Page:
The adrenaline has no use and no where to go, so to speak. It courses through your body and as a result your left feeling shaky, dizzy, scared, feeling like your going to die, or that your going crazy. Often you feel disconnected from yourself and your surroundings and that primarily is what contributes to the person feeling like they are going crazy. That weird, swimmy, tingly, lightheaded, spinny, disconnected feeling is complimentary of the adrenaline and those feelings lead to feeling like your going crazy or your dying. The feeling of dying and what takes many people to the emergency room is also chest pains or tightening of the chest which can occur as symptoms of a panic attack, which people misinterpret as a heart attack.
Wikpedia does a great job describing the physical components of a panic attack and does so in a much more technical manner for those of you looking for that type of description here it is...
While the various symptoms of a panic attack may feel that the body is failing, it is in fact protecting itself from harm. The various symptoms of a panic attack can be understood as follows. First, there is frequently (but not always) the sudden onset of fear with little provoking stimulus. This leads to a release of adrenaline (epinephrine) which brings about the so-called fight-or-flight response wherein the person's body prepares for strenuous physical activity. This leads to an increased heart rate (tachycardia), rapid breathing (hyperventilation) which may be perceived as shortness of breath (dyspnea), and sweating (which increases grip and aids heat loss). Because strenuous activity rarely ensues, the hyperventilation leads to a drop in carbon dioxide levels in the lungs and then in the blood. This leads to shifts in blood pH (respiratory alkalosis or hypocapnia), which in turn can lead to many other symptoms, such as tingling or numbness, dizziness, burning and lightheadedness. Moreover, the release of adrenaline during a panic attack causes vasoconstriction resulting in slightly less blood flow to the head which causes dizziness and lightheadedness. A panic attack can cause blood sugar to be drawn away from the brain and towards the major muscles. It is also possible for the person experiencing such an attack to feel as though they are unable to catch their breath, and they begin to take deeper breaths, which also acts to decrease carbon dioxide levels in the blood.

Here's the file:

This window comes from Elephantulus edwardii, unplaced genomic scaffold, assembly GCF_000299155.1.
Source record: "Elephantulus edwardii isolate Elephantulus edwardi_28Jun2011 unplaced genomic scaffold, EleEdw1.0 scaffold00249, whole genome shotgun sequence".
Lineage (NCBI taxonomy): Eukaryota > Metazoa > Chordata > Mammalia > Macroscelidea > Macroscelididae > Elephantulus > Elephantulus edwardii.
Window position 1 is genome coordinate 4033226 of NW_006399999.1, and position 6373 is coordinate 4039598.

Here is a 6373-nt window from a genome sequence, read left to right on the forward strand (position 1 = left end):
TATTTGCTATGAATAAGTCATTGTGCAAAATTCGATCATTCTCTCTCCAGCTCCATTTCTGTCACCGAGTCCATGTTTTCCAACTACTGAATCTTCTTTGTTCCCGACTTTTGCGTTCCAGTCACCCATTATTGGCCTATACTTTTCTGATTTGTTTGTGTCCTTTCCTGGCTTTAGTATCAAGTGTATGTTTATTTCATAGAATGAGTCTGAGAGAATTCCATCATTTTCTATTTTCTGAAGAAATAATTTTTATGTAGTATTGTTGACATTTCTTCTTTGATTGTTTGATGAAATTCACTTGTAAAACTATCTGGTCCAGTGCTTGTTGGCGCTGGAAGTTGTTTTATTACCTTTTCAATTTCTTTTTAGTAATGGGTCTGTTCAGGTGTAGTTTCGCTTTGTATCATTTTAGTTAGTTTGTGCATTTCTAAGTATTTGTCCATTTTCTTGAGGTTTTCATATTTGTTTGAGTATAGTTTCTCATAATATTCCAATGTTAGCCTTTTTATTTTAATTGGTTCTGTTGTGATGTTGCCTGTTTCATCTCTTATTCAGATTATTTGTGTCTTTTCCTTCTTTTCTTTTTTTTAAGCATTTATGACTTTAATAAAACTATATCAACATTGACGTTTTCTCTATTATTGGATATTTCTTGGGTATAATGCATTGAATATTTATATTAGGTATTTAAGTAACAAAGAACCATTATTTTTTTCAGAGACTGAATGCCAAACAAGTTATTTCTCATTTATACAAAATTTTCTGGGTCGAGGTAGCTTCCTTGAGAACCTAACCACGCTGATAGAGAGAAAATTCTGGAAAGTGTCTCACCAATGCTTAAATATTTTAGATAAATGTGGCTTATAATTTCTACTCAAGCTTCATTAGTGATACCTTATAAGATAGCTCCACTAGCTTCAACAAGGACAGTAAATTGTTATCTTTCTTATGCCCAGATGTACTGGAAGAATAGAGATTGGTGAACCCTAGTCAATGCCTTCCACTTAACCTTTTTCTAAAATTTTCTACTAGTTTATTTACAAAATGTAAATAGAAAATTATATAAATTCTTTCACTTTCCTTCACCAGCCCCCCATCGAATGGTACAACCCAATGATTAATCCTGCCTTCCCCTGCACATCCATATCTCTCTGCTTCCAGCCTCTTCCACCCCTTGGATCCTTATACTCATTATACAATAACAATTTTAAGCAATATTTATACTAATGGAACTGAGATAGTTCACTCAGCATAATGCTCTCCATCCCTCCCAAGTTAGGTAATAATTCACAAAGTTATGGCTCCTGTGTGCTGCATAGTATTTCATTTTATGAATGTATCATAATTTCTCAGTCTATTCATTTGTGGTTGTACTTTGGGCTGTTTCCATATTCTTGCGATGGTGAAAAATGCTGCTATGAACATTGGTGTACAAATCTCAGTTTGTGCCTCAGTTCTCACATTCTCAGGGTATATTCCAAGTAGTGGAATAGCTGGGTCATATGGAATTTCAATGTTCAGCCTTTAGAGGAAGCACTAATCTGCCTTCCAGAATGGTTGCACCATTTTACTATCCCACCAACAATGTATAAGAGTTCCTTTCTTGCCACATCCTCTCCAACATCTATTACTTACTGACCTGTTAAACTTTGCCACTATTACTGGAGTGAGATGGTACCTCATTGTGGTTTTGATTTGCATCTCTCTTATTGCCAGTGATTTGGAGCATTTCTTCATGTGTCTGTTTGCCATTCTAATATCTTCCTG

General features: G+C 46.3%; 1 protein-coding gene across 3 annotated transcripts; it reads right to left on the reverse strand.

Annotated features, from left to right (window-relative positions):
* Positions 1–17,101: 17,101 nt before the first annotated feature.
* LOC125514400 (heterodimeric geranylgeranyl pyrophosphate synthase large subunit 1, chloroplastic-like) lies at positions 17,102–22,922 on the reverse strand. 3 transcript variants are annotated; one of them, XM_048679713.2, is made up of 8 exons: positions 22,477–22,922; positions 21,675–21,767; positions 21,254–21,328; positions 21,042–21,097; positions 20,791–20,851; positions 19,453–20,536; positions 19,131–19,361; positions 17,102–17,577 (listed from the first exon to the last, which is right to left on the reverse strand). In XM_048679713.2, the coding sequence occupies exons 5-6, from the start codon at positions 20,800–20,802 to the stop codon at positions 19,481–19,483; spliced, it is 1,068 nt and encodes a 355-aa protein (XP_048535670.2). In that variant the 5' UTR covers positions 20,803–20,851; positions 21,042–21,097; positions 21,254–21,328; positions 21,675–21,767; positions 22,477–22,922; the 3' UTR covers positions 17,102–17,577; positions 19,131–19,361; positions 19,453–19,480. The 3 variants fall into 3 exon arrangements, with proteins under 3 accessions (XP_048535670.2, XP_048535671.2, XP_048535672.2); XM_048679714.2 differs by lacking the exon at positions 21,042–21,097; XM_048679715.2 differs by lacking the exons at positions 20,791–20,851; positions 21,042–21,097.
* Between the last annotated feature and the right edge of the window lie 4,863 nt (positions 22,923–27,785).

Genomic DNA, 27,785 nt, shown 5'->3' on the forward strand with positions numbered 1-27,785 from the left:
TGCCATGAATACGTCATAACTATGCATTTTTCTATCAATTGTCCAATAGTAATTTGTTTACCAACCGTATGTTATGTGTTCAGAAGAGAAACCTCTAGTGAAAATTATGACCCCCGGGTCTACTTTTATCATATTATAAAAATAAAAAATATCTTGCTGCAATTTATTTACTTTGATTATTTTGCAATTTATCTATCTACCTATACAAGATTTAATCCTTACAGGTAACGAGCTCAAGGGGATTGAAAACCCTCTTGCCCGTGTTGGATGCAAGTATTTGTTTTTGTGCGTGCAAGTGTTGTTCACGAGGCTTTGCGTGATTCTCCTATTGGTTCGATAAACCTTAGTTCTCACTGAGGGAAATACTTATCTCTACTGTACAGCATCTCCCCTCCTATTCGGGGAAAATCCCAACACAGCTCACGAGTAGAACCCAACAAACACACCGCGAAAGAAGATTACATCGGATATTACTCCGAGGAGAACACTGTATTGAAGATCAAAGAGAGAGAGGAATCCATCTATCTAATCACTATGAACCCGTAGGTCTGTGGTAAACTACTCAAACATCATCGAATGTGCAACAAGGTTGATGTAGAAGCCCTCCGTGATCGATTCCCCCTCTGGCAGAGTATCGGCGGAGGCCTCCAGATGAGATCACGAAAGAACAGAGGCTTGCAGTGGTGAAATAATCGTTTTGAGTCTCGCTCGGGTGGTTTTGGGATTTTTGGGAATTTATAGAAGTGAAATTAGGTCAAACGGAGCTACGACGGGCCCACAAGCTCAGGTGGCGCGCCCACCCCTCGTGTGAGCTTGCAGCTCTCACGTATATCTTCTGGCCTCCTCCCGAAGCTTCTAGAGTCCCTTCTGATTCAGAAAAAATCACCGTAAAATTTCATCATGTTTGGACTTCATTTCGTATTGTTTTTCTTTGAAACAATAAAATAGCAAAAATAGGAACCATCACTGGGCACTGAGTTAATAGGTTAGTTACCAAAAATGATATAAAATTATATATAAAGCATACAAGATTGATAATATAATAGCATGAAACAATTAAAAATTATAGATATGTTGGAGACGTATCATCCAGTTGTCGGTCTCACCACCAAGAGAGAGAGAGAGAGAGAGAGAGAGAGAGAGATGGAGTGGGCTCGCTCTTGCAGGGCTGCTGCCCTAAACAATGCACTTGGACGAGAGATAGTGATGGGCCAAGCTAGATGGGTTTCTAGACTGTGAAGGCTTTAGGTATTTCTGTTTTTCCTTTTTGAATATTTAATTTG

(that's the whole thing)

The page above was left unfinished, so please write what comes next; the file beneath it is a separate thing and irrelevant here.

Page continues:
I hope this gives you a better understanding of what panic attacks are and in having more information about what is happening physically and why, you may feel less frightened. You now have a better understanding that feeling like your going crazy or dying is one of the defining features of a panic attack and all the physical sensations are due to the excess adrenaline in your system at that time. There are explanations, it is not something random because your going crazy! Although, it is there to get your attention, So, PAY ATTENTION!
I hope this issue of Living With Gusto! finds you well!
To contact Lori Little, MA, Psychotherapist to answer any questions you may have or to schedule an appointment call 248-722-2653 or
Living With GUSTO! E-Zine compliments of Lori Little,MA, Psychotherapist and Full Circle Behavioral Health,PC.
I hope you enjoyed this month's issue. Until next month when more pertinent mental health issues will be discussed!